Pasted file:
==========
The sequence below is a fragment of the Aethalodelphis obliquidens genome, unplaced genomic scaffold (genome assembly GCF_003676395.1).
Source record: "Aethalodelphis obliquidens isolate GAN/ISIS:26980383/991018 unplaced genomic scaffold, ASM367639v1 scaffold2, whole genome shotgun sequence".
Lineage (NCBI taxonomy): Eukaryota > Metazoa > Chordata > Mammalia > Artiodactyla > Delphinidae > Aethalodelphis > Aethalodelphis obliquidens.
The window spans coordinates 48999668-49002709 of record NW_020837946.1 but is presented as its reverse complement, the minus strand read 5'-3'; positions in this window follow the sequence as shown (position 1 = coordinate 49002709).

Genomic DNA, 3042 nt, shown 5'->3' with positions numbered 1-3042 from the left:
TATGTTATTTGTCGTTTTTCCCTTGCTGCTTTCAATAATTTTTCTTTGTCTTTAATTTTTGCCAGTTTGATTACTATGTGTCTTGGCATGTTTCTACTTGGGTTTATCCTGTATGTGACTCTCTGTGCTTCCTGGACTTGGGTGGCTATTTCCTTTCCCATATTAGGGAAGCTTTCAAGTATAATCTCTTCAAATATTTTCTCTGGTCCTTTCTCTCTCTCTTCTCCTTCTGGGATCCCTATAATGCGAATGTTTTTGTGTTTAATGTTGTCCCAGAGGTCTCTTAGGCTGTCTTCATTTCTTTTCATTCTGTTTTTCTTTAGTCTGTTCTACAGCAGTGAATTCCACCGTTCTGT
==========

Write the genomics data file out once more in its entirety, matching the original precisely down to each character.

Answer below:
The sequence below is a fragment of the Aethalodelphis obliquidens genome, unplaced genomic scaffold (genome assembly GCF_003676395.1).
Source record: "Aethalodelphis obliquidens isolate GAN/ISIS:26980383/991018 unplaced genomic scaffold, ASM367639v1 scaffold2, whole genome shotgun sequence".
Lineage (NCBI taxonomy): Eukaryota > Metazoa > Chordata > Mammalia > Artiodactyla > Delphinidae > Aethalodelphis > Aethalodelphis obliquidens.
The window spans coordinates 48999668-49002709 of record NW_020837946.1 but is presented as its reverse complement, the minus strand read 5'-3'; positions in this window follow the sequence as shown (position 1 = coordinate 49002709).

Genomic DNA, 3042 nt, shown 5'->3' with positions numbered 1-3042 from the left:
TATGTTATTTGTCGTTTTTCCCTTGCTGCTTTCAATAATTTTTCTTTGTCTTTAATTTTTGCCAGTTTGATTACTATGTGTCTTGGCATGTTTCTACTTGGGTTTATCCTGTATGTGACTCTCTGTGCTTCCTGGACTTGGGTGGCTATTTCCTTTCCCATATTAGGGAAGCTTTCAAGTATAATCTCTTCAAATATTTTCTCTGGTCCTTTCTCTCTCTCTTCTCCTTCTGGGATCCCTATAATGCGAATGTTTTTGTGTTTAATGTTGTCCCAGAGGTCTCTTAGGCTGTCTTCATTTCTTTTCATTCTGTTTTTCTTTAGTCTGTTCTACAGCAGTGAATTCCACCGTTCTGT